A new war is coming against insidious ads that are beginning to pollute public spaces, both online and offline.
A disturbing trend in the modern world is that adverts are creeping insidiously into more and more places that previously were immune to their irritating pestilence.
At first they were confined to TV screens or commercial radio broadcasts between programmes, but as we rarely watch broadcast style TV or listen to mass commercial radio any more that market is on its slow and inevitable decline to eventual obsolescence.
Indeed, much of the audio and video content we consume in the modern world is now facilitated by streaming services — a middle ground between owning tangible content and putting up with endless adverts that is credited with saving the music industry and propping up the TV one to boot.
We can jump between such streaming services at will and pay, usually a fairly small sum, for the privilege of not having to watch or listen to adverts and for a virtually limitless supply of content.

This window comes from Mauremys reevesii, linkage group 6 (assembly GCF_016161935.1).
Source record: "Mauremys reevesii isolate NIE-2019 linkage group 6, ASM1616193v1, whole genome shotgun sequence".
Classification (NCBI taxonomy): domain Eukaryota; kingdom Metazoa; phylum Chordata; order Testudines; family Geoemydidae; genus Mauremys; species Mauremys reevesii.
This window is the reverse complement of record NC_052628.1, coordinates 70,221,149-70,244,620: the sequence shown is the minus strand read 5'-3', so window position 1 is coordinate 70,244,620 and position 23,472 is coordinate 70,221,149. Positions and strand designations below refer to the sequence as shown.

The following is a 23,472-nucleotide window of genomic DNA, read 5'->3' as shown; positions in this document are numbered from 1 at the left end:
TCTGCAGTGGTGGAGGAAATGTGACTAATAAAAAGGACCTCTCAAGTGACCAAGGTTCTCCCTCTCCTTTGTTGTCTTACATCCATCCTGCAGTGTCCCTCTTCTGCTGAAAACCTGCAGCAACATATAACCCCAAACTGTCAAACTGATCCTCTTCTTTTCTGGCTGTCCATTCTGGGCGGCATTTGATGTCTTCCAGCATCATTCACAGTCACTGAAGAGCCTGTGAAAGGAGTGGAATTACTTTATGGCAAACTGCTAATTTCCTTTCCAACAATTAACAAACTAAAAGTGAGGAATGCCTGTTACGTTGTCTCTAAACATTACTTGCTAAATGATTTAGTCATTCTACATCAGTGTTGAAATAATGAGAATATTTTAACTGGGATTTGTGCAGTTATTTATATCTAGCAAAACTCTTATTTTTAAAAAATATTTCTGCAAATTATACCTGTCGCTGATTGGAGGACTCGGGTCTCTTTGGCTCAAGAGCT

As with all industries where a potential money making racket is identified, we’re seeing a fragmentation of video screening services — something that died out a long time ago in the music industry, thankfully.
This ultimately degrades their usefulness as no-one will continue to pay for many and disparate streaming services as both the aggregate cost and friction of use rises above a certain threshold.
Indeed, some services that are losing revenue as a result of this fragmentation, loss of subscribers, and slowly diminishing content due to lack of available resources¹ are already undertaking a kind of race-to-the-bottom in the offering of free or lower priced services for the price of, you guessed it, having to watch adverts.
This, of course, is unsustainable and a consolidation bloodbath is coming in video streaming services in the style of VHS vs. Betamax — but that’s not what we’re here to talk about today.